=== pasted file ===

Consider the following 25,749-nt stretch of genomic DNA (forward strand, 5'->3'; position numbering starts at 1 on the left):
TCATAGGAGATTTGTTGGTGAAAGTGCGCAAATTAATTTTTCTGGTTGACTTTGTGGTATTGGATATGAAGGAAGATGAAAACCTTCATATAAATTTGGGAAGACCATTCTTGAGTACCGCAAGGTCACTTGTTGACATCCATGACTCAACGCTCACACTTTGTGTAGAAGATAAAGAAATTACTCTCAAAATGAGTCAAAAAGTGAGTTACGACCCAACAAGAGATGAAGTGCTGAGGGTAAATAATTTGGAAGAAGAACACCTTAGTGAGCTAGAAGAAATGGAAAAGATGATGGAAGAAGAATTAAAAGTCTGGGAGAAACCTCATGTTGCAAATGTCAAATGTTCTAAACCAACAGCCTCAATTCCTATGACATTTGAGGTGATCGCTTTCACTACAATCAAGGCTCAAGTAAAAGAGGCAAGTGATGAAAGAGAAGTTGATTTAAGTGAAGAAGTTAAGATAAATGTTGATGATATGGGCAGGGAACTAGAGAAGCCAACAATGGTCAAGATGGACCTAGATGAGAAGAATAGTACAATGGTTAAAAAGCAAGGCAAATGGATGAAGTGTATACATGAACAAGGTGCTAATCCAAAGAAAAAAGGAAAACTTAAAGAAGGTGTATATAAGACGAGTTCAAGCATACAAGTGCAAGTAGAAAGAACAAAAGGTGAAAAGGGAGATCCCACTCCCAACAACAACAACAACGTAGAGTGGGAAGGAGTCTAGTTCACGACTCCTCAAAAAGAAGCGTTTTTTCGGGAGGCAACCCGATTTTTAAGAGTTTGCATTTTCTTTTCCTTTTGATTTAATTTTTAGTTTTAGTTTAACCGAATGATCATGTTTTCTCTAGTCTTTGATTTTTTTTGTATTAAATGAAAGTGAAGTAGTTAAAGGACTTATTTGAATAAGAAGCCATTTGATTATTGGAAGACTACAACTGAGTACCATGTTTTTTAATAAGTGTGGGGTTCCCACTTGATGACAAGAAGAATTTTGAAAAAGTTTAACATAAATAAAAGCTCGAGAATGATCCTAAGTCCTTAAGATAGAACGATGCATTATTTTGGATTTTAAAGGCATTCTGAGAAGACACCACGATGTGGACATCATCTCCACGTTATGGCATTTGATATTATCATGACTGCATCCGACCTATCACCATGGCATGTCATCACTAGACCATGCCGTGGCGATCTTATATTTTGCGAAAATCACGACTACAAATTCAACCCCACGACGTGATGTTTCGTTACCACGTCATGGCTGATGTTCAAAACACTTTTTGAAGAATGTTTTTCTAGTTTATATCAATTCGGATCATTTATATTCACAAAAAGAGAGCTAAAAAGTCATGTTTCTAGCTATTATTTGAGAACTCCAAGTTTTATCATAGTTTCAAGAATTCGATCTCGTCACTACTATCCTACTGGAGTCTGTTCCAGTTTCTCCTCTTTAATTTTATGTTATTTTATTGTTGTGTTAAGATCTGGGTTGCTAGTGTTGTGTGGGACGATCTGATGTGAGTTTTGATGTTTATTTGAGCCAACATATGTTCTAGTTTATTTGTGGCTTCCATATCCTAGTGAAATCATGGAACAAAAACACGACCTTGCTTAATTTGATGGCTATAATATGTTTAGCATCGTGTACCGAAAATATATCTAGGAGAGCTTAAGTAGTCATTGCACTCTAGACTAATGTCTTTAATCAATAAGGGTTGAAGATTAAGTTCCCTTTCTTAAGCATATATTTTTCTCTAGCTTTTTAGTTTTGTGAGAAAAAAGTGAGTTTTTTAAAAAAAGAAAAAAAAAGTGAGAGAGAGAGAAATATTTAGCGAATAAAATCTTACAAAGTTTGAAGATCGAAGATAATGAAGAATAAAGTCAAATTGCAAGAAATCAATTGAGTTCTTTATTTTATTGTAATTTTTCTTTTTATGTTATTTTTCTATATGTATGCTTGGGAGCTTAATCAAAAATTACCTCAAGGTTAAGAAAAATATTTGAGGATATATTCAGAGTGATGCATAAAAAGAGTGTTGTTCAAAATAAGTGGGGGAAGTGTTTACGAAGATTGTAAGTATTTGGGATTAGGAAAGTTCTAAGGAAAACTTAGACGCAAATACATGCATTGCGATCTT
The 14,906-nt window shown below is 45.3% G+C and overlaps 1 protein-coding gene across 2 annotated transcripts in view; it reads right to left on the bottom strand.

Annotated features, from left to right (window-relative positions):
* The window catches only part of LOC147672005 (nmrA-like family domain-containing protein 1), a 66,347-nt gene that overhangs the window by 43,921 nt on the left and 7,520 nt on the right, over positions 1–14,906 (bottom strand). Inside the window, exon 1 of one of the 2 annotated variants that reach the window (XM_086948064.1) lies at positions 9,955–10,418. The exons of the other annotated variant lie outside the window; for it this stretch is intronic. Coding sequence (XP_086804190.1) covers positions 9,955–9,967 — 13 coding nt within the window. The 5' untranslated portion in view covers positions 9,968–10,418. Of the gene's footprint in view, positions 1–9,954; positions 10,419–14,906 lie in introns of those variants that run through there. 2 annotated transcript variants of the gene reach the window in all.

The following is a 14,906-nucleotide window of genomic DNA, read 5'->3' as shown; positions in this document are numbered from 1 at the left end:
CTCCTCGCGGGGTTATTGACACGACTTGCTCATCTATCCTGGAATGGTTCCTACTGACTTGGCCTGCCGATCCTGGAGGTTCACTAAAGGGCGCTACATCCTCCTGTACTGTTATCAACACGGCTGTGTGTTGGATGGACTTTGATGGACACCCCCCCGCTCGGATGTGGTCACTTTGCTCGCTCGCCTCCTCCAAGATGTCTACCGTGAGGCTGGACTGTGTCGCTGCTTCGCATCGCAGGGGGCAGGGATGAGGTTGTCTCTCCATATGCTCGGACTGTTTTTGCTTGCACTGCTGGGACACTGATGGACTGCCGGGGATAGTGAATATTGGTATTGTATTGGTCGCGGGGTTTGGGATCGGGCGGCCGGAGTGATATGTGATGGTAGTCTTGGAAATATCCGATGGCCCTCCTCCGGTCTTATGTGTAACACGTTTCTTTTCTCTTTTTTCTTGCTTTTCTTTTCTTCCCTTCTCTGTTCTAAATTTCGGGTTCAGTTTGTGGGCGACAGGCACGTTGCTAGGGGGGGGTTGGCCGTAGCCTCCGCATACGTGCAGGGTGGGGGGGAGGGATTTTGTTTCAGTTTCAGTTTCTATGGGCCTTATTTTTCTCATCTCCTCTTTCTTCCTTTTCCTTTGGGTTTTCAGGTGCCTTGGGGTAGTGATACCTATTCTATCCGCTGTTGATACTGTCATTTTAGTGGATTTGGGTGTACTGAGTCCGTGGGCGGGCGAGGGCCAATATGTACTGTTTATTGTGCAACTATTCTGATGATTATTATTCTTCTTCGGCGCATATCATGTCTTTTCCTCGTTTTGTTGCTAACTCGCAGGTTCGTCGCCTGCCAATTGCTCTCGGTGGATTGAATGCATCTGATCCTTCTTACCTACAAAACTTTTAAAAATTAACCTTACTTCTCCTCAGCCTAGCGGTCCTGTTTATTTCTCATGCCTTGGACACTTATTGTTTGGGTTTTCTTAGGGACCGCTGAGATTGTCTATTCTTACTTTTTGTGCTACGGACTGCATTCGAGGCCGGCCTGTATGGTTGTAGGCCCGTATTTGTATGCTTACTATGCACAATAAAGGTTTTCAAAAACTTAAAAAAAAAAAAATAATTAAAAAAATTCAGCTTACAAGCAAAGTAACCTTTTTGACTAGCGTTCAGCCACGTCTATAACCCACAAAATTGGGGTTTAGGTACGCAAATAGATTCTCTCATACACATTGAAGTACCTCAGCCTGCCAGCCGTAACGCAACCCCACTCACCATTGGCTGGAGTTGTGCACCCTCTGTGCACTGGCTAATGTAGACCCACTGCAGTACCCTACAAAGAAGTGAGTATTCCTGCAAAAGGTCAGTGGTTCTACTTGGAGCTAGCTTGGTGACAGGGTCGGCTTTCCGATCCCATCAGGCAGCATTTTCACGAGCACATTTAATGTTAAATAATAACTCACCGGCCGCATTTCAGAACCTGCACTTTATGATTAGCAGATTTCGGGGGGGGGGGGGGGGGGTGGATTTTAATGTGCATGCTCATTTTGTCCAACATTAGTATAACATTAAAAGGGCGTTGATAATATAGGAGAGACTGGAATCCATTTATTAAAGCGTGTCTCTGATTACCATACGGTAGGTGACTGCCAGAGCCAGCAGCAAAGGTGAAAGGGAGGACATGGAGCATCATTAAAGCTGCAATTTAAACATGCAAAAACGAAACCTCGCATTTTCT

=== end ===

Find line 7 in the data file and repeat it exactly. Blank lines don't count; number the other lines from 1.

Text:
CTCCTCGCGGGGTTATTGACACGACTTGCTCATCTATCCTGGAATGGTTCCTACTGACTTGGCCTGCCGATCCTGGAGGTTCACTAAAGGGCGCTACATCCTCCTGTACTGTTATCAACACGGCTGTGTGTTGGATGGACTTTGATGGACACCCCCCCGCTCGGATGTGGTCACTTTGCTCGCTCGCCTCCTCCAAGATGTCTACCGTGAGGCTGGACTGTGTCGCTGCTTCGCATCGCAGGGGGCAGGGATGAGGTTGTCTCTCCATATGCTCGGACTGTTTTTGCTTGCACTGCTGGGACACTGATGGACTGCCGGGGATAGTGAATATTGGTATTGTATTGGTCGCGGGGTTTGGGATCGGGCGGCCGGAGTGATATGTGATGGTAGTCTTGGAAATATCCGATGGCCCTCCTCCGGTCTTATGTGTAACACGTTTCTTTTCTCTTTTTTCTTGCTTTTCTTTTCTTCCCTTCTCTGTTCTAAATTTCGGGTTCAGTTTGTGGGCGACAGGCACGTTGCTAGGGGGGGGTTGGCCGTAGCCTCCGCATACGTGCAGGGTGGGGGGGAGGGATTTTGTTTCAGTTTCAGTTTCTATGGGCCTTATTTTTCTCATCTCCTCTTTCTTCCTTTTCCTTTGGGTTTTCAGGTGCCTTGGGGTAGTGATACCTATTCTATCCGCTGTTGATACTGTCATTTTAGTGGATTTGGGTGTACTGAGTCCGTGGGCGGGCGAGGGCCAATATGTACTGTTTATTGTGCAACTATTCTGATGATTATTATTCTTCTTCGGCGCATATCATGTCTTTTCCTCGTTTTGTTGCTAACTCGCAGGTTCGTCGCCTGCCAATTGCTCTCGGTGGATTGAATGCATCTGATCCTTCTTACCTACAAAACTTTTAAAAATTAACCTTACTTCTCCTCAGCCTAGCGGTCCTGTTTATTTCTCATGCCTTGGACACTTATTGTTTGGGTTTTCTTAGGGACCGCTGAGATTGTCTATTCTTACTTTTTGTGCTACGGACTGCATTCGAGGCCGGCCTGTATGGTTGTAGGCCCGTATTTGTATGCTTACTATGCACAATAAAGGTTTTCAAAAACTTAAAAAAAAAAAAATAATTAAAAAAATTCAGCTTACAAGCAAAGTAACCTTTTTGACTAGCGTTCAGCCACGTCTATAACCCACAAAATTGGGGTTTAGGTACGCAAATAGATTCTCTCATACACATTGAAGTACCTCAGCCTGCCAGCCGTAACGCAACCCCACTCACCATTGGCTGGAGTTGTGCACCCTCTGTGCACTGGCTAATGTAGACCCACTGCAGTACCCTACAAAGAAGTGAGTATTCCTGCAAAAGGTCAGTGGTTCTACTTGGAGCTAGCTTGGTGACAGGGTCGGCTTTCCGATCCCATCAGGCAGCATTTTCACGAGCACATTTAATGTTAAATAATAACTCACCGGCCGCATTTCAGAACCTGCACTTTATGATTAGCAGATTTCGGGGGGGGGGGGGGGGGGTGGATTTTAATGTGCATGCTCATTTTGTCCAACATTAGTATAACATTAAAAGGGCGTTGATAATATAGGAGAGACTGGAATCCATTTATTAAAGCGTGTCTCTGATTACCATACGGTAGGTGACTGCCAGAGCCAGCAGCAAAGGTGAAAGGGAGGACATGGAGCATCATTAAAGCTGCAATTTAAACATGCAAAAACGAAACCTCGCATTTTCT